Sort of similar to kneading bread (not that many of them have ever done that), eventually something vaguely resembling a face begins to emerge from the darkness, and using the photocopy as a rough guide, they can begin to tighten it up with the judicious and appropriate application of detailed marks.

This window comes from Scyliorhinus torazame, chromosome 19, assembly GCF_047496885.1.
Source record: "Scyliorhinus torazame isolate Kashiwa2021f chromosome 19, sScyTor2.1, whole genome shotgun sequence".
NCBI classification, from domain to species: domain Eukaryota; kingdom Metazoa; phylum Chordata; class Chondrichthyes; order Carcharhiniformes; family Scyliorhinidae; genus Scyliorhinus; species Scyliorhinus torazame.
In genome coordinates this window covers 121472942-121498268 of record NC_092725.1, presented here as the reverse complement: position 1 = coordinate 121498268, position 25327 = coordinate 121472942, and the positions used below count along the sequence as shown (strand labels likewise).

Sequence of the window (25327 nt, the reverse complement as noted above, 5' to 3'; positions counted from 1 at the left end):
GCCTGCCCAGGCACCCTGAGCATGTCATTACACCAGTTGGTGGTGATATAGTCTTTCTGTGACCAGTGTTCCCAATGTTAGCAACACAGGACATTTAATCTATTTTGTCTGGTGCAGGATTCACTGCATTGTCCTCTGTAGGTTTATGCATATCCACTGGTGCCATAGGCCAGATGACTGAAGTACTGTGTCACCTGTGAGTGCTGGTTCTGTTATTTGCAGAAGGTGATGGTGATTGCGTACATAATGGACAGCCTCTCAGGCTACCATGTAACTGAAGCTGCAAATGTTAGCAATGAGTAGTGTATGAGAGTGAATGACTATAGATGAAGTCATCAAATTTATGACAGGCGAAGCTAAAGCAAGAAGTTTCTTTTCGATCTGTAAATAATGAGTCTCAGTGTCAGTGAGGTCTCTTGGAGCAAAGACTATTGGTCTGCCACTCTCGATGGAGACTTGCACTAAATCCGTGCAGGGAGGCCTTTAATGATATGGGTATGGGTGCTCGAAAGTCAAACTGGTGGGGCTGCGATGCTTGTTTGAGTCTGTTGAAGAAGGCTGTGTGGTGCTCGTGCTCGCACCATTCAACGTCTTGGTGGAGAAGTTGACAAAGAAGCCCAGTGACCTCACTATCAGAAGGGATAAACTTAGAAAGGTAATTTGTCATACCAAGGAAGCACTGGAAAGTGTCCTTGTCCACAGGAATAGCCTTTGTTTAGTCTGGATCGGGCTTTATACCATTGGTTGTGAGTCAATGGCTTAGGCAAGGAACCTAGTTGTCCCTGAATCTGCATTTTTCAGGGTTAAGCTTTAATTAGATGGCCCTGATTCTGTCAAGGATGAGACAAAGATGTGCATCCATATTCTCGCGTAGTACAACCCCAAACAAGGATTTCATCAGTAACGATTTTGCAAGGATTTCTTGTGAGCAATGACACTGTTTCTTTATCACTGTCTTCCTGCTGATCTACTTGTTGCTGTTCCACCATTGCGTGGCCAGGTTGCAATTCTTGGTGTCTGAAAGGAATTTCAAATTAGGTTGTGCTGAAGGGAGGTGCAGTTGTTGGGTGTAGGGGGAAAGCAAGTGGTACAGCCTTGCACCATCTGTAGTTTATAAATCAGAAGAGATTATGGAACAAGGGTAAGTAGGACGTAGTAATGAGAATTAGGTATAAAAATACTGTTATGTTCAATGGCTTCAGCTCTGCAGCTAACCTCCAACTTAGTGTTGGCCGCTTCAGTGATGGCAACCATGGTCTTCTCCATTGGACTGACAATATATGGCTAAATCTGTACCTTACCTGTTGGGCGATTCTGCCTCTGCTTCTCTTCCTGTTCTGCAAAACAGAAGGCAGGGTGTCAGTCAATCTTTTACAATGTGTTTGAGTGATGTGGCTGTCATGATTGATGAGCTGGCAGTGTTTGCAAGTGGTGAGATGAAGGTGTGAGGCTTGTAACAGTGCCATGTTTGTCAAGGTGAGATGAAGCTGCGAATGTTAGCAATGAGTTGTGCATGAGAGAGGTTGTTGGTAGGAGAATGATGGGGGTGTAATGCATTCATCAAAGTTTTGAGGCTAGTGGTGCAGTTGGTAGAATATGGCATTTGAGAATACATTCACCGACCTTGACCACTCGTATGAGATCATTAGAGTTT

This is a very forgiving and malleable project, as at any point mistakes can be simply obliterated and modified by adding or subtracting more charcoal. And again I reiterate that I’m ultimately more concerned with the building up of a full range of shading, from deep, rich darks to the highlights, with smooth transitional gradations in between, to really give a sense of volume and depth to the image. Which, by the time they’re done, should be either a horrifying portrayal of their inner anguish at the insane class they are taking, or a hilarious caricature. Putting them all up in one of the department’s hallway display cases adds an extra dimension of creepiness; there’s a collective impression of an entire class trapped under ice or being sucked into a Lovecraftian hell.